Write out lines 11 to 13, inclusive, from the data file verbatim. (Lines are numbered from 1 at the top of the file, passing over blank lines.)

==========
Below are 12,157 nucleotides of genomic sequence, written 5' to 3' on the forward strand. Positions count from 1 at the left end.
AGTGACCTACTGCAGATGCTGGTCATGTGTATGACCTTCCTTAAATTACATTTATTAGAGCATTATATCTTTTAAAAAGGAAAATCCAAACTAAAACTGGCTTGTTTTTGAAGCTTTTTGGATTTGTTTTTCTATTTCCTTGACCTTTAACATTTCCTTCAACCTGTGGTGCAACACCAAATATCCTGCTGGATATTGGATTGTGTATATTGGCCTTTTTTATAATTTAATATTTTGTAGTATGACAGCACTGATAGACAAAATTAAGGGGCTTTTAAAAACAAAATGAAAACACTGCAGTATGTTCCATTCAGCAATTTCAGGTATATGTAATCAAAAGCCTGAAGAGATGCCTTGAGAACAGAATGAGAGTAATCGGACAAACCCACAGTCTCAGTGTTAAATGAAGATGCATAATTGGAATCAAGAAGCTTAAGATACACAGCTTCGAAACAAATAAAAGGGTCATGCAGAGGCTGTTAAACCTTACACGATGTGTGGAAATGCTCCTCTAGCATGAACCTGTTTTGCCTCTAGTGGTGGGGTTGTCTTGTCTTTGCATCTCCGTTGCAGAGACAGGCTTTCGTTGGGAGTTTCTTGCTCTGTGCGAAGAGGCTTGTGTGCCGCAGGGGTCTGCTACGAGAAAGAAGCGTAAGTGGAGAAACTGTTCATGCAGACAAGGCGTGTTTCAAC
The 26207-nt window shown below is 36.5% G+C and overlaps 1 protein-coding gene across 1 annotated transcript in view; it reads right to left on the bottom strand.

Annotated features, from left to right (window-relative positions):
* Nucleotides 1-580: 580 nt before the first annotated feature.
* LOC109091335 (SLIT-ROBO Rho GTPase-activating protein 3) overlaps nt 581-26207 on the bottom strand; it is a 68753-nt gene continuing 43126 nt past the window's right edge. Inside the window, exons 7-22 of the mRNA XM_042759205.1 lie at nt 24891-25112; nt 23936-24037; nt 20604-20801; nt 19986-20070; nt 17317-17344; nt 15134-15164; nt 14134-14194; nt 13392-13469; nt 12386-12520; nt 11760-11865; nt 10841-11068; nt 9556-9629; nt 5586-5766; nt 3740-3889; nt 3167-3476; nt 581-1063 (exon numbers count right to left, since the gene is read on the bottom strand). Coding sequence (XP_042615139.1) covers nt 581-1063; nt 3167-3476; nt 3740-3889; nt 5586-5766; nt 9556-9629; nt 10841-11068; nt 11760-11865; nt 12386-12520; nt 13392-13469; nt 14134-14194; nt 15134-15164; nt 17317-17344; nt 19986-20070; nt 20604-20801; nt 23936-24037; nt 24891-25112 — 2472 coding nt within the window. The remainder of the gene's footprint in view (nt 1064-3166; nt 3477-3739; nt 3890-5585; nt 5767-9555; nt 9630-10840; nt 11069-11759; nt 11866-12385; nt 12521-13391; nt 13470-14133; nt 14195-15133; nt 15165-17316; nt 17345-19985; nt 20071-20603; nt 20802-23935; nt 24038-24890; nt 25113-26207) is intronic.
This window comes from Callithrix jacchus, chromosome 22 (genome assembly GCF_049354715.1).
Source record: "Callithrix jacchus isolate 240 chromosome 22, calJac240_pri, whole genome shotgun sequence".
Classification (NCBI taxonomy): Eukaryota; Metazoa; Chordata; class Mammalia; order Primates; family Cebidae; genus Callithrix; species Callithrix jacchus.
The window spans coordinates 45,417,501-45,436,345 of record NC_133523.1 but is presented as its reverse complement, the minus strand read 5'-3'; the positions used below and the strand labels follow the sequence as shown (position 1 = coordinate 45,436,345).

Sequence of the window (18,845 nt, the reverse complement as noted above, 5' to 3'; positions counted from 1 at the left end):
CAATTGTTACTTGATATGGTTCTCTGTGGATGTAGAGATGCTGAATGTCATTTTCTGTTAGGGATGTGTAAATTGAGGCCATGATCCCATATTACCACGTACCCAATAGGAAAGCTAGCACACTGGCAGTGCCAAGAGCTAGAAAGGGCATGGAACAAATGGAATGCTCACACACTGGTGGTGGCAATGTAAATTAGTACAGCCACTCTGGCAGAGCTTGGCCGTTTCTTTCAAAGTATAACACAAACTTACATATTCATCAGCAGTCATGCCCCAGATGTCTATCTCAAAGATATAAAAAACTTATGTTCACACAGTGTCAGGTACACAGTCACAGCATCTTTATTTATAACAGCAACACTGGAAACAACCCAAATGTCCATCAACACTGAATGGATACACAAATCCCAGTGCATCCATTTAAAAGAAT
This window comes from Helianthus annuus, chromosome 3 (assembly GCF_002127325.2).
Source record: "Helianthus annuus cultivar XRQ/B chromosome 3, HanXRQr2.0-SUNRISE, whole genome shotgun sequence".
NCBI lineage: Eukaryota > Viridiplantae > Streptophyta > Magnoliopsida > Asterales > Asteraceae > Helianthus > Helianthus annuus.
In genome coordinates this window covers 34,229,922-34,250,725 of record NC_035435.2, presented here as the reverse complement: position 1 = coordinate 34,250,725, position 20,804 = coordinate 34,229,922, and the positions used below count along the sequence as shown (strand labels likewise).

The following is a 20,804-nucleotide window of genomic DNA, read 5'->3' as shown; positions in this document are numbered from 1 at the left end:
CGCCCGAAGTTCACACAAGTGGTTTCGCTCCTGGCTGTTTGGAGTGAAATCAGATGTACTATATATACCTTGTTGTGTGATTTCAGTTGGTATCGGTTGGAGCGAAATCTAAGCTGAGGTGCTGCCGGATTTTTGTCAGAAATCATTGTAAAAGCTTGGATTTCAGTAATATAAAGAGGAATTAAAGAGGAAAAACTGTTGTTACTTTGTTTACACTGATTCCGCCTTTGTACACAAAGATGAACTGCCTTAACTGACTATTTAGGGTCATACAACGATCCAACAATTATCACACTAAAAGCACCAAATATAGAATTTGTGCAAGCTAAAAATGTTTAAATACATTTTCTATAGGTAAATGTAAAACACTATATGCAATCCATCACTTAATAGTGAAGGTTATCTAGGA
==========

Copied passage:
Sequence of the window (18,845 nt, the reverse complement as noted above, 5' to 3'; positions counted from 1 at the left end):
CAATTGTTACTTGATATGGTTCTCTGTGGATGTAGAGATGCTGAATGTCATTTTCTGTTAGGGATGTGTAAATTGAGGCCATGATCCCATATTACCACGTACCCAATAGGAAAGCTAGCACACTGGCAGTGCCAAGAGCTAGAAAGGGCATGGAACAAATGGAATGCTCACACACTGGTGGTGGCAATGTAAATTAGTACAGCCACTCTGGCAGAGCTTGGCCGTTTCTTTCAAAGTATAACACAAACTTACATATTCATCAGCAGTCATGCCCCAGATGTCTATCTCAAAGATATAAAAAACTTATGTTCACACAGTGTCAGGTACACAGTCACAGCATCTTTATTTATAACAGCAACACTGGAAACAACCCAAATGTCCATCAACACTGAATGGATACACAAATCCCAGTGCATCCATTTAAAAGAAT
This window comes from Helianthus annuus, chromosome 3 (assembly GCF_002127325.2).